For devices of the invention that require a source of electrical power to perform one or more functions (e.g., operation of the included, measuring device, processor, memory, transmitter, etc.), the apparatus preferably includes an onboard source of electrical power, typically in the form of one or more batteries. Batteries may be non-rechargeable, rechargeable, or replaceable, depending on the needs of the particular device. In embodiments that include one or more batteries, it may be desirable to include a facility to indicate the charge state of the battery(ies) to the user.
The apparatus of the present invention may further comprise other elements, for example, a chronometer to record the time series of the actuations, storage devices for logging data (for example, on device use, content usage, etc.), a transmitter and antennae for transmitting data to a receiving station, a port adapted for connecting the device to a computer or other machine into which data stored in the device can be downloaded and/or from which software and/or data may be uploaded, etc. The apparatus may also be configured to provide an alarm (e.g., sound, flashing light, etc.) or other output or signal that can be perceived by a user to indicate that a particular actuation of the metering valve did not result in the delivery of a desired amount of contents. Such an alarm may be particularly useful in the context of an apparatus for the delivery of a specified amount of a therapeutic composition. Whether such an alarm or other signal should be output following a particular dispensing of product can be determined using any suitable approach, including using the output of the measuring device to determine whether the desired amount of contents had, in fact, been dispensed. Other approaches include monitoring the amount of product discharged through the metering valve, the time which the metering valve remained open, the amount of material traveling though the dispensing or delivery portion of the device, etc. Depending on the particular approach to be taken, if necessary the needed sensor(s) and other components can be included in the apparatus.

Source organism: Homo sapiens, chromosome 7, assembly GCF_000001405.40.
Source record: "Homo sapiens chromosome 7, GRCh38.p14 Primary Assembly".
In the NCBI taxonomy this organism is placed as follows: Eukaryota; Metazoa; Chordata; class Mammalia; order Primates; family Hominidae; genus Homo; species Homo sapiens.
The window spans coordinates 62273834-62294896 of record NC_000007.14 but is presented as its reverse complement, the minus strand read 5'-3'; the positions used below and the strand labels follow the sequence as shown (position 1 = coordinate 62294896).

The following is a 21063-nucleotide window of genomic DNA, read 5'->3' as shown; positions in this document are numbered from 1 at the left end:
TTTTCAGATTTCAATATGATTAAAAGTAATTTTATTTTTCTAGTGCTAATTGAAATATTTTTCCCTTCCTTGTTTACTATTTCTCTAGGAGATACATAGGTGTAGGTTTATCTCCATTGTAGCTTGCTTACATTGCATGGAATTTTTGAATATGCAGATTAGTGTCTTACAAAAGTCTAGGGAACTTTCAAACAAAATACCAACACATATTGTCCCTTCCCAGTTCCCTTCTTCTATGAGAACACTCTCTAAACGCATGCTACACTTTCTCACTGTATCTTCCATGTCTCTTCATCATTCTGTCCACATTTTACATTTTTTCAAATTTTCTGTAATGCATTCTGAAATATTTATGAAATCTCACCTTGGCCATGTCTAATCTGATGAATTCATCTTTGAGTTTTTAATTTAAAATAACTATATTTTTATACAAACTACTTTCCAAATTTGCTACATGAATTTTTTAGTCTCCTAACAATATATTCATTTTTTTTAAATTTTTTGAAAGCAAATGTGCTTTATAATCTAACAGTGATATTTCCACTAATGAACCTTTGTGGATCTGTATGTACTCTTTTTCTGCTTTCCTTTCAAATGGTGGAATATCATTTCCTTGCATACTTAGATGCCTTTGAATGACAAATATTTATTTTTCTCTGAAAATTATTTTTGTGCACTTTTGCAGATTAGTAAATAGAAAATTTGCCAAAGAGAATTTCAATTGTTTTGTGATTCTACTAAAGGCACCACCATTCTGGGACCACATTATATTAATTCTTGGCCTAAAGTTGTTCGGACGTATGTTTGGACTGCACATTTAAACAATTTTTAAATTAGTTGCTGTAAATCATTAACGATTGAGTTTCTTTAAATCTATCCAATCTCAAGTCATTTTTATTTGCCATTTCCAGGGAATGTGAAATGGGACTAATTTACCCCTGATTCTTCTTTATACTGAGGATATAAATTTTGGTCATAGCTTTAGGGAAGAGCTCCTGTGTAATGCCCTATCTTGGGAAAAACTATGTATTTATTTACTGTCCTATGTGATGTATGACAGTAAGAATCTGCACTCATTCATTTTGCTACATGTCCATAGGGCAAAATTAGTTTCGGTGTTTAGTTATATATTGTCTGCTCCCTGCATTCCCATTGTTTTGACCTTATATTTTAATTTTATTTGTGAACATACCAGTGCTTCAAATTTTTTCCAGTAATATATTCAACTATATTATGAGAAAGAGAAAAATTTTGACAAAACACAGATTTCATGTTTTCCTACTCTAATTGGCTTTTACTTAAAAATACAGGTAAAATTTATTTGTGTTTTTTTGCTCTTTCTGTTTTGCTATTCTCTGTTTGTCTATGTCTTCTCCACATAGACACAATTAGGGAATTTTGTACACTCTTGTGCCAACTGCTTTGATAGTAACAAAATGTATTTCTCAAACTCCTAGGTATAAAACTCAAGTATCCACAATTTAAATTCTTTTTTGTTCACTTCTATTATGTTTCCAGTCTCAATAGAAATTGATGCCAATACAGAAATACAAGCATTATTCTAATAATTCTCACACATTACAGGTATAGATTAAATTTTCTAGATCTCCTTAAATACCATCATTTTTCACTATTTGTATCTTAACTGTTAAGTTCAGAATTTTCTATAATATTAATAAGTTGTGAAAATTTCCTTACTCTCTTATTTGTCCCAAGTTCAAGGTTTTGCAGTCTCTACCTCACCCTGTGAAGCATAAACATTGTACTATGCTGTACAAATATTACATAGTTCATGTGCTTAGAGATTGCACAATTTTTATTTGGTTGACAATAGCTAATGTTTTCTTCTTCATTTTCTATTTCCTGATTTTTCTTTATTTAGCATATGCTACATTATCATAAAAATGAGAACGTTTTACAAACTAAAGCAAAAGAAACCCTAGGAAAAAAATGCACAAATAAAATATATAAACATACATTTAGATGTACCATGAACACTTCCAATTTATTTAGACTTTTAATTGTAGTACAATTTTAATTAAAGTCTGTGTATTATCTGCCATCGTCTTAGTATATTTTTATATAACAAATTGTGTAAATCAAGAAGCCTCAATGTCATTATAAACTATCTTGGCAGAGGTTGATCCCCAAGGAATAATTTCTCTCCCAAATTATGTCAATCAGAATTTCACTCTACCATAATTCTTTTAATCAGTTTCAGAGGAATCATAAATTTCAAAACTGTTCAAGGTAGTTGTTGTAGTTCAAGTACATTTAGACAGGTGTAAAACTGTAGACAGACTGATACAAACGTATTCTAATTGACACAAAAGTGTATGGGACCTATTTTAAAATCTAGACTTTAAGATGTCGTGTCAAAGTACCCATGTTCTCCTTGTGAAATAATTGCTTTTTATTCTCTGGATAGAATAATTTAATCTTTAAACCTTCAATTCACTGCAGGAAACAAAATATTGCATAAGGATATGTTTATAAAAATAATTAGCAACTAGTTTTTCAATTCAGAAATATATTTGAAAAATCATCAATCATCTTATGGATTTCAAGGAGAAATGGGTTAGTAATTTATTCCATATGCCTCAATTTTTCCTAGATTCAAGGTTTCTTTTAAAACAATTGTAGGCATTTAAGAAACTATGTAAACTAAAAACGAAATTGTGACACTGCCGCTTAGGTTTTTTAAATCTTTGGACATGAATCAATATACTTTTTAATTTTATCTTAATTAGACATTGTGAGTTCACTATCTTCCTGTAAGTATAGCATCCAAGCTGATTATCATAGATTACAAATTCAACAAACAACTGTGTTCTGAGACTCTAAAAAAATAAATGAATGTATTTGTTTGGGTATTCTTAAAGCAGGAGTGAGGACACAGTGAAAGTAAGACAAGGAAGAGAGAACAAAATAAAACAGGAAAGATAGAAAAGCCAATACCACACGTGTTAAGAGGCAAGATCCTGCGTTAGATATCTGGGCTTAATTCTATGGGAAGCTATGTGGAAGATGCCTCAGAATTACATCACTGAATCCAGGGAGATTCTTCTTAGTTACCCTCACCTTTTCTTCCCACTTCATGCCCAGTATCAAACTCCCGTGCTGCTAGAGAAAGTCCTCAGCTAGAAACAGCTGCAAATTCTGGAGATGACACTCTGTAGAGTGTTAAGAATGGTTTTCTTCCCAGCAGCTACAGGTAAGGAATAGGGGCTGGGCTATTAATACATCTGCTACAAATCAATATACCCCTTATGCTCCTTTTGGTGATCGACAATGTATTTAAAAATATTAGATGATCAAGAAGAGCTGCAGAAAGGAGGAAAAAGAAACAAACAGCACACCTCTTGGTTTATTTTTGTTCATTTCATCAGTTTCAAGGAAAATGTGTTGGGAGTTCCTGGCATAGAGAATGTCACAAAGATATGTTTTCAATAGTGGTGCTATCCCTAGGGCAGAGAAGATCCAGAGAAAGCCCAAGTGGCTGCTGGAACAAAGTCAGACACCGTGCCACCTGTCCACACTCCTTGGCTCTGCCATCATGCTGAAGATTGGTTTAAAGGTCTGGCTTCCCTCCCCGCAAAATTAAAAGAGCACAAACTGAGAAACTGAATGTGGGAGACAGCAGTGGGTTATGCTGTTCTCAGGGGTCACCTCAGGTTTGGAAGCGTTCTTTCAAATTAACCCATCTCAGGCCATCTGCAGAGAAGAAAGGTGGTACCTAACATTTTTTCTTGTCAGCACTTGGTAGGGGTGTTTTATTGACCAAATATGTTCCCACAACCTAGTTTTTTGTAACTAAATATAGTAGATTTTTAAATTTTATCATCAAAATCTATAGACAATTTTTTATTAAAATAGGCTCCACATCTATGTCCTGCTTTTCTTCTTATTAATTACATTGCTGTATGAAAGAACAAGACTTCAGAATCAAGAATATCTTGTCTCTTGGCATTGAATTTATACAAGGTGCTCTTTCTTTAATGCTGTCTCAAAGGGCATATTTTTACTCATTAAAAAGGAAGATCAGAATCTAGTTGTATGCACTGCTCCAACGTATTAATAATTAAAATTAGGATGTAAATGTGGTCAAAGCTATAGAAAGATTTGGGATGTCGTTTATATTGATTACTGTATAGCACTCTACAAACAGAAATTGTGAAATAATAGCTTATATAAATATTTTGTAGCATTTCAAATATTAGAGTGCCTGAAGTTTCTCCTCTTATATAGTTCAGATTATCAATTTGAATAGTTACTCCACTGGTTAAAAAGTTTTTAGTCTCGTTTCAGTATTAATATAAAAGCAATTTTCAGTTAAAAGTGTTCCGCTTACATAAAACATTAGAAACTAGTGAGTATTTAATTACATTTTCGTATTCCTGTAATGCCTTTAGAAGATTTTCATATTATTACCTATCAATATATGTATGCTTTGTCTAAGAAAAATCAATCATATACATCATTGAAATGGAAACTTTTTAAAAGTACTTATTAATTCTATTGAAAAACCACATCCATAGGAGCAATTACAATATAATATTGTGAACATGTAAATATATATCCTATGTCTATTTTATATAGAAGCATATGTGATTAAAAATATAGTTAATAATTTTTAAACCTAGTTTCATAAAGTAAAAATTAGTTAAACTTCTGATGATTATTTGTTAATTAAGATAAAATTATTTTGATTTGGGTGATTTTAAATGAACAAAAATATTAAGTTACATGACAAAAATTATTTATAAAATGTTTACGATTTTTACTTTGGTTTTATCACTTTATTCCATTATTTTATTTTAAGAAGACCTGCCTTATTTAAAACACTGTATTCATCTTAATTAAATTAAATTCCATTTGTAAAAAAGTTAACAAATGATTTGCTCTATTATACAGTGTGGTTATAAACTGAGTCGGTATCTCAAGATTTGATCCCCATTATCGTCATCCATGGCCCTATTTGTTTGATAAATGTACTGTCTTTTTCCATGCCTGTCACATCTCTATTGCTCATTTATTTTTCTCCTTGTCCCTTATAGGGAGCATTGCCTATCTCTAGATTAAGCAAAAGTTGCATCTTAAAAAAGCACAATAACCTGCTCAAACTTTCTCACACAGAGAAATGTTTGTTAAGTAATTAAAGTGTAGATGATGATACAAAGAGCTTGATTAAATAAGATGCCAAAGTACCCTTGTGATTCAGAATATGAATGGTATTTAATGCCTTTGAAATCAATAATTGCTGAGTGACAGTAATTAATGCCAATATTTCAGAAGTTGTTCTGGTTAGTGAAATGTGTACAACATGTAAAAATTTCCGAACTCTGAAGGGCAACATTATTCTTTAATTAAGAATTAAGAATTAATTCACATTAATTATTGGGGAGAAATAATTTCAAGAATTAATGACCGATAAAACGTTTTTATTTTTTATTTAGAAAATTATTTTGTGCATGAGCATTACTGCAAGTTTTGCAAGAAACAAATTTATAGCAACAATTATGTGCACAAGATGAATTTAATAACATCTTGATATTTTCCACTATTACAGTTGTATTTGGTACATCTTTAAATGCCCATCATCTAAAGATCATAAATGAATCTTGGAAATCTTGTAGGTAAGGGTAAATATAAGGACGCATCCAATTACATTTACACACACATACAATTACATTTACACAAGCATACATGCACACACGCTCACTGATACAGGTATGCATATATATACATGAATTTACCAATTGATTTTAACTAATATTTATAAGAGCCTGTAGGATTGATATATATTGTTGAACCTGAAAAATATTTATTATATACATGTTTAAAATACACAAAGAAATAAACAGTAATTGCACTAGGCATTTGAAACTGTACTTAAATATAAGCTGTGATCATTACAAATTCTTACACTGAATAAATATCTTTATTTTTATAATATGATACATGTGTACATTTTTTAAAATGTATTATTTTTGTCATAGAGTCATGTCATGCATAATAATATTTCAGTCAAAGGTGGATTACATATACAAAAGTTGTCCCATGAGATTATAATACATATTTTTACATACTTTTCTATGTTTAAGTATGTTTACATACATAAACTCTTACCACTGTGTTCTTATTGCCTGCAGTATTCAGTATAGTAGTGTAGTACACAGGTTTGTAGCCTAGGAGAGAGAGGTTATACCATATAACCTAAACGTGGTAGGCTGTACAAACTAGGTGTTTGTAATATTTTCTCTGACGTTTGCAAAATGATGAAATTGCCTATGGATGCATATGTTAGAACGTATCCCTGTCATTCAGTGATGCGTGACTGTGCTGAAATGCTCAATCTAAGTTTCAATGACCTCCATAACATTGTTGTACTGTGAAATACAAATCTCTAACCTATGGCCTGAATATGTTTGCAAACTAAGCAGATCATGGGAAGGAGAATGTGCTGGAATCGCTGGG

Another feature that may be included in preferred embodiments is a security feature. A security feature refers to a series of components intended to ensure that only a designated user (or set of users) can actuate the apparatus to dispense contents from the container. Such components preferably provide a lock function, such that actuation of the metering valve is prevented unless a designated user enabled the actuation, for example, by entering a combination or key to unlock to the lock, by passing a component within range of a proximity reader, or by providing a fingerprint or other personal identifier required to enable dispensing function.